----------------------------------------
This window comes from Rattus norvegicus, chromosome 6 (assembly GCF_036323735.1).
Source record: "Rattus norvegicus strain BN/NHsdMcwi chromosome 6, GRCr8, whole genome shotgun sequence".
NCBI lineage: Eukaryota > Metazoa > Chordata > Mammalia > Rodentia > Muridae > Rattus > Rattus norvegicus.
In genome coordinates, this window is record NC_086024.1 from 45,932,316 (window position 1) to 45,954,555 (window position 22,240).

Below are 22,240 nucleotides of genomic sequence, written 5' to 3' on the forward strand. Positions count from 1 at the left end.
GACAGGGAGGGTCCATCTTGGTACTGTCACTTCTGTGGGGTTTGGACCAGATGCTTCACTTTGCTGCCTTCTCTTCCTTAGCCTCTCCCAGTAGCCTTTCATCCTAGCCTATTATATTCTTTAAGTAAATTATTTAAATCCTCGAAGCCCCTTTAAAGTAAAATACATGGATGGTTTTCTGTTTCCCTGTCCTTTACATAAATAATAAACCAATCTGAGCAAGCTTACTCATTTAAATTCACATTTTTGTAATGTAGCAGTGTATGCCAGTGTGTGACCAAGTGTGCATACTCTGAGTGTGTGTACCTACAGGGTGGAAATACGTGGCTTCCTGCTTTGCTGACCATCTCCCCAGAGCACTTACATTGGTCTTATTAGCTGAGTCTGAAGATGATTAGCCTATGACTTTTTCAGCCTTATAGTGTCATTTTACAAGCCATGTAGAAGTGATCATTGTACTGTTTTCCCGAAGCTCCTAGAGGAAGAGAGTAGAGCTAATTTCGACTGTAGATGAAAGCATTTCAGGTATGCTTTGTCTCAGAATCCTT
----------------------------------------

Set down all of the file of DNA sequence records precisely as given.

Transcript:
This window comes from Rattus norvegicus, chromosome 6 (assembly GCF_036323735.1).
Source record: "Rattus norvegicus strain BN/NHsdMcwi chromosome 6, GRCr8, whole genome shotgun sequence".
NCBI lineage: Eukaryota > Metazoa > Chordata > Mammalia > Rodentia > Muridae > Rattus > Rattus norvegicus.
In genome coordinates, this window is record NC_086024.1 from 45,932,316 (window position 1) to 45,954,555 (window position 22,240).

Below are 22,240 nucleotides of genomic sequence, written 5' to 3' on the forward strand. Positions count from 1 at the left end.
GACAGGGAGGGTCCATCTTGGTACTGTCACTTCTGTGGGGTTTGGACCAGATGCTTCACTTTGCTGCCTTCTCTTCCTTAGCCTCTCCCAGTAGCCTTTCATCCTAGCCTATTATATTCTTTAAGTAAATTATTTAAATCCTCGAAGCCCCTTTAAAGTAAAATACATGGATGGTTTTCTGTTTCCCTGTCCTTTACATAAATAATAAACCAATCTGAGCAAGCTTACTCATTTAAATTCACATTTTTGTAATGTAGCAGTGTATGCCAGTGTGTGACCAAGTGTGCATACTCTGAGTGTGTGTACCTACAGGGTGGAAATACGTGGCTTCCTGCTTTGCTGACCATCTCCCCAGAGCACTTACATTGGTCTTATTAGCTGAGTCTGAAGATGATTAGCCTATGACTTTTTCAGCCTTATAGTGTCATTTTACAAGCCATGTAGAAGTGATCATTGTACTGTTTTCCCGAAGCTCCTAGAGGAAGAGAGTAGAGCTAATTTCGACTGTAGATGAAAGCATTTCAGGTATGCTTTGTCTCAGAATCCTT